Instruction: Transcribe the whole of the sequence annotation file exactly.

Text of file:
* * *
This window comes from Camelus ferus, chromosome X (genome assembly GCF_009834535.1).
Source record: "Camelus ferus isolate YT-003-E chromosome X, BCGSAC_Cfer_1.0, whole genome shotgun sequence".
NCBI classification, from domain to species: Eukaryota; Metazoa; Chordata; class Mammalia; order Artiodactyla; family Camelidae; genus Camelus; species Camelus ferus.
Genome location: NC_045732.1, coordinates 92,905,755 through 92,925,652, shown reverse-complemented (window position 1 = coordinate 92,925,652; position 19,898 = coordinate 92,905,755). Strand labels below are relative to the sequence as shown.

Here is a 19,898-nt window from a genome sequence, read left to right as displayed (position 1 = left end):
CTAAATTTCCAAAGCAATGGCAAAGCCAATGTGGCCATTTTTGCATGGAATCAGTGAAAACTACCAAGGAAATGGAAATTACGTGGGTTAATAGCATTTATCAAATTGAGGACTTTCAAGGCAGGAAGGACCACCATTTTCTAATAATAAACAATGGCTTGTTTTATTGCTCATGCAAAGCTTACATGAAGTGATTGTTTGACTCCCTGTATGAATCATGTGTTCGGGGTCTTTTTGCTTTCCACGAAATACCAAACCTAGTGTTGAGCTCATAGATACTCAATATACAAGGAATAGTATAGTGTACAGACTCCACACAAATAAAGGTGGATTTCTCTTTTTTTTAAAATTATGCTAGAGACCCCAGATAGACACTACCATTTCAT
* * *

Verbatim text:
This window comes from Camelus ferus, chromosome X (genome assembly GCF_009834535.1).
Source record: "Camelus ferus isolate YT-003-E chromosome X, BCGSAC_Cfer_1.0, whole genome shotgun sequence".
NCBI classification, from domain to species: Eukaryota; Metazoa; Chordata; class Mammalia; order Artiodactyla; family Camelidae; genus Camelus; species Camelus ferus.
Genome location: NC_045732.1, coordinates 92,905,755 through 92,925,652, shown reverse-complemented (window position 1 = coordinate 92,925,652; position 19,898 = coordinate 92,905,755). Strand labels below are relative to the sequence as shown.

Here is a 19,898-nt window from a genome sequence, read left to right as displayed (position 1 = left end):
CTAAATTTCCAAAGCAATGGCAAAGCCAATGTGGCCATTTTTGCATGGAATCAGTGAAAACTACCAAGGAAATGGAAATTACGTGGGTTAATAGCATTTATCAAATTGAGGACTTTCAAGGCAGGAAGGACCACCATTTTCTAATAATAAACAATGGCTTGTTTTATTGCTCATGCAAAGCTTACATGAAGTGATTGTTTGACTCCCTGTATGAATCATGTGTTCGGGGTCTTTTTGCTTTCCACGAAATACCAAACCTAGTGTTGAGCTCATAGATACTCAATATACAAGGAATAGTATAGTGTACAGACTCCACACAAATAAAGGTGGATTTCTCTTTTTTTTAAAATTATGCTAGAGACCCCAGATAGACACTACCATTTCAT